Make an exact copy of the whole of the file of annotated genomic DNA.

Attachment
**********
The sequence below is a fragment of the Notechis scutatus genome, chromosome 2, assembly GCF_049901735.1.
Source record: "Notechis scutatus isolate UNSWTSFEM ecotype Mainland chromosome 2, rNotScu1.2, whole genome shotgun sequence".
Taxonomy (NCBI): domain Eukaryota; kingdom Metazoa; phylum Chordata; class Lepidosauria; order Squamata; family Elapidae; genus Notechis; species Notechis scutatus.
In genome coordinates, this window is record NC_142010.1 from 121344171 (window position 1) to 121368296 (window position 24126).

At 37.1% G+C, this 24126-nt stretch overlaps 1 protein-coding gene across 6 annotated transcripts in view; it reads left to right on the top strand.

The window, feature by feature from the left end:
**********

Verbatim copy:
The sequence below is a fragment of the Notechis scutatus genome, chromosome 2, assembly GCF_049901735.1.
Source record: "Notechis scutatus isolate UNSWTSFEM ecotype Mainland chromosome 2, rNotScu1.2, whole genome shotgun sequence".
Taxonomy (NCBI): domain Eukaryota; kingdom Metazoa; phylum Chordata; class Lepidosauria; order Squamata; family Elapidae; genus Notechis; species Notechis scutatus.
In genome coordinates, this window is record NC_142010.1 from 121344171 (window position 1) to 121368296 (window position 24126).

At 37.1% G+C, this 24126-nt stretch overlaps 1 protein-coding gene across 6 annotated transcripts in view; it reads left to right on the top strand.

The window, feature by feature from the left end: